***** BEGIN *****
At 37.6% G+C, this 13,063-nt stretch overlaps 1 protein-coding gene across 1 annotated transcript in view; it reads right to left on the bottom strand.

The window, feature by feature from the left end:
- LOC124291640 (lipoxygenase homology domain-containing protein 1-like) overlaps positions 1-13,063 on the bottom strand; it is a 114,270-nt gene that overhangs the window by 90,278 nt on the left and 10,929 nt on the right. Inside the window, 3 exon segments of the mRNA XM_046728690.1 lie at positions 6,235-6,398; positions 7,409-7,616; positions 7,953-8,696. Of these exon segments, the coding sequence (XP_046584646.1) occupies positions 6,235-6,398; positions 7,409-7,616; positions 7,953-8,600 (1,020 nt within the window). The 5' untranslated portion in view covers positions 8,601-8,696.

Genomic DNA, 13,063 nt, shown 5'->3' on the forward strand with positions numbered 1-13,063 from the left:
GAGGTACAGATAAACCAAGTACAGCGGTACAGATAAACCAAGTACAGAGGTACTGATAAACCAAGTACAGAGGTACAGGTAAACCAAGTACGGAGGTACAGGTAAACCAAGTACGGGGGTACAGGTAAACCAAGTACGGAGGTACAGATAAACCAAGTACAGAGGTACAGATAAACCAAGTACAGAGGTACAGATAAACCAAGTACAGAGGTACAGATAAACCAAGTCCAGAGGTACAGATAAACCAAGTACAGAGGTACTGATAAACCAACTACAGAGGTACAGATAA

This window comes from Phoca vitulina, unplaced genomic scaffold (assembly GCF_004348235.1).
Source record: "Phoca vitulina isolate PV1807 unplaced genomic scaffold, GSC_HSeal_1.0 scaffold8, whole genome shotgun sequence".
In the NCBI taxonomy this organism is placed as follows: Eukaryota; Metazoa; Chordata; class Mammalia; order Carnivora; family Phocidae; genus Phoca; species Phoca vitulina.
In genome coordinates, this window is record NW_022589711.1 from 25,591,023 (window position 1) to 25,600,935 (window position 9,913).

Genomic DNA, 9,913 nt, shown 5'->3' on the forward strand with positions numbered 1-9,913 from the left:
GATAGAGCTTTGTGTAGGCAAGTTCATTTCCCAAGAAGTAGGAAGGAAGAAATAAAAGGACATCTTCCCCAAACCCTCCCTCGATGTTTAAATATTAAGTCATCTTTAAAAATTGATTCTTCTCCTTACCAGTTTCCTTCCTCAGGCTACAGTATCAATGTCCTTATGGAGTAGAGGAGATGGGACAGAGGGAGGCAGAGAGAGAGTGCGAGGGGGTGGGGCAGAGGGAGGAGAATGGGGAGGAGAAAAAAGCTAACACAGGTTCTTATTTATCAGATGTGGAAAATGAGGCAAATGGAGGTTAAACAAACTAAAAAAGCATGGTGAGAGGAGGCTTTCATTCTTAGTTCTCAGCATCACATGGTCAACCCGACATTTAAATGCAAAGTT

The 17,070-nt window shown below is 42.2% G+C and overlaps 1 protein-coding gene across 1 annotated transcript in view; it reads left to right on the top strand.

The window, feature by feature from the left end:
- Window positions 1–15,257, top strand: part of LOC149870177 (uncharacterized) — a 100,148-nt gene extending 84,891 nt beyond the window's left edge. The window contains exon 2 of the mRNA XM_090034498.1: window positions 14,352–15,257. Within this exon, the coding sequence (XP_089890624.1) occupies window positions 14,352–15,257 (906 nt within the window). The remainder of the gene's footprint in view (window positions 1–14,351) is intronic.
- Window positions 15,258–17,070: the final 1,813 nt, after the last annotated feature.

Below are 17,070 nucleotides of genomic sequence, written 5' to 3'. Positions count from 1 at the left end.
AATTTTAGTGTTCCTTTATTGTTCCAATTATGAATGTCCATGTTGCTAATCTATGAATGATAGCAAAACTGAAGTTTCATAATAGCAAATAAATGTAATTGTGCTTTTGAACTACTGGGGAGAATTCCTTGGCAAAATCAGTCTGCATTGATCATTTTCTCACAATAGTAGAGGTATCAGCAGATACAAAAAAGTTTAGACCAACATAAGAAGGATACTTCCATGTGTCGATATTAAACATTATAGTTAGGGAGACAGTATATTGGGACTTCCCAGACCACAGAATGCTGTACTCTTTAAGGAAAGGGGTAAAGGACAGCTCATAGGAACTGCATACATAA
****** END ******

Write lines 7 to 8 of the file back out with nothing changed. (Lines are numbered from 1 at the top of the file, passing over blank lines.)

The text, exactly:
Source record: "Phoca vitulina isolate PV1807 unplaced genomic scaffold, GSC_HSeal_1.0 scaffold8, whole genome shotgun sequence".
In the NCBI taxonomy this organism is placed as follows: Eukaryota; Metazoa; Chordata; class Mammalia; order Carnivora; family Phocidae; genus Phoca; species Phoca vitulina.